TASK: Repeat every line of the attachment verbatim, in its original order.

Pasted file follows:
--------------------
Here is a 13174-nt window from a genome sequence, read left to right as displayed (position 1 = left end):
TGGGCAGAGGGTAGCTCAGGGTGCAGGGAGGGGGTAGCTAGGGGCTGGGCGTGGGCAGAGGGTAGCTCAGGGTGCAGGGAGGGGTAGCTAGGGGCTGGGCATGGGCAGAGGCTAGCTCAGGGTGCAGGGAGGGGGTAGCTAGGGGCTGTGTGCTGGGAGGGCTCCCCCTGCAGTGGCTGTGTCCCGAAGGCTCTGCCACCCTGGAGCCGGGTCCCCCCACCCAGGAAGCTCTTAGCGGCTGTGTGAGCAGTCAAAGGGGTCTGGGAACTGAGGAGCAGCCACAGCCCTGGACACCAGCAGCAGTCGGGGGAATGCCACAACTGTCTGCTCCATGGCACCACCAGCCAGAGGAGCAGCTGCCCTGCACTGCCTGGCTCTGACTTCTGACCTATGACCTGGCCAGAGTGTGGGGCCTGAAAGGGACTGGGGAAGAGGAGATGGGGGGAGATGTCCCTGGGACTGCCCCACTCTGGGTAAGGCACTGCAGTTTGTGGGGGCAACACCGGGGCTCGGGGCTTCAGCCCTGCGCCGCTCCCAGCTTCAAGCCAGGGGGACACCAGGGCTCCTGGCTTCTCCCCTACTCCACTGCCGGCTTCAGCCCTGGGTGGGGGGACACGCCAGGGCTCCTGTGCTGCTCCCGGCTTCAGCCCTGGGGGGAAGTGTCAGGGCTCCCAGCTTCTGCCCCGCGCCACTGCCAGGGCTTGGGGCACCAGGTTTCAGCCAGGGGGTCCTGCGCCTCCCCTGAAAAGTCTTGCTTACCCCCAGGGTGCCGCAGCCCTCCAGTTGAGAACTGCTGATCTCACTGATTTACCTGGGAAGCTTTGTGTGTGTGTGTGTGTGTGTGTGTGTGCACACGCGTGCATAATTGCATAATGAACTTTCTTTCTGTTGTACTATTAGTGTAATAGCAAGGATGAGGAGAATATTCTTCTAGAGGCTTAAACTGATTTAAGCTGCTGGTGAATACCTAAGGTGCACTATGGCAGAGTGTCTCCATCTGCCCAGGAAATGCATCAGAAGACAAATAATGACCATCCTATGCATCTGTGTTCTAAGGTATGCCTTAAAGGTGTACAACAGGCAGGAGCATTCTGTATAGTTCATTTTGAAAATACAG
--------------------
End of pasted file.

Here is a 13174-nt window from a genome sequence, read left to right as displayed (position 1 = left end):
TGGGCAGAGGGTAGCTCAGGGTGCAGGGAGGGGGTAGCTAGGGGCTGGGCGTGGGCAGAGGGTAGCTCAGGGTGCAGGGAGGGGTAGCTAGGGGCTGGGCATGGGCAGAGGCTAGCTCAGGGTGCAGGGAGGGGGTAGCTAGGGGCTGTGTGCTGGGAGGGCTCCCCCTGCAGTGGCTGTGTCCCGAAGGCTCTGCCACCCTGGAGCCGGGTCCCCCCACCCAGGAAGCTCTTAGCGGCTGTGTGAGCAGTCAAAGGGGTCTGGGAACTGAGGAGCAGCCACAGCCCTGGACACCAGCAGCAGTCGGGGGAATGCCACAACTGTCTGCTCCATGGCACCACCAGCCAGAGGAGCAGCTGCCCTGCACTGCCTGGCTCTGACTTCTGACCTATGACCTGGCCAGAGTGTGGGGCCTGAAAGGGACTGGGGAAGAGGAGATGGGGGGAGATGTCCCTGGGACTGCCCCACTCTGGGTAAGGCACTGCAGTTTGTGGGGGCAACACCGGGGCTCGGGGCTTCAGCCCTGCGCCGCTCCCAGCTTCAAGCCAGGGGGACACCAGGGCTCCTGGCTTCTCCCCTACTCCACTGCCGGCTTCAGCCCTGGGTGGGGGGACACGCCAGGGCTCCTGTGCTGCTCCCGGCTTCAGCCCTGGGGGGAAGTGTCAGGGCTCCCAGCTTCTGCCCCGCGCCACTGCCAGGGCTTGGGGCACCAGGTTTCAGCCAGGGGGTCCTGCGCCTCCCCTGAAAAGTCTTGCTTACCCCCAGGGTGCCGCAGCCCTCCAGTTGAGAACTGCTGATCTCACTGATTTACCTGGGAAGCTTTGTGTGTGTGTGTGTGTGTGTGTGTGTGCACACGCGTGCATAATTGCATAATGAACTTTCTTTCTGTTGTACTATTAGTGTAATAGCAAGGATGAGGAGAATATTCTTCTAGAGGCTTAAACTGATTTAAGCTGCTGGTGAATACCTAAGGTGCACTATGGCAGAGTGTCTCCATCTGCCCAGGAAATGCATCAGAAGACAAATAATGACCATCCTATGCATCTGTGTTCTAAGGTATGCCTTAAAGGTGTACAACAGGCAGGAGCATTCTGTATAGTTCATTTTGAAAATACAG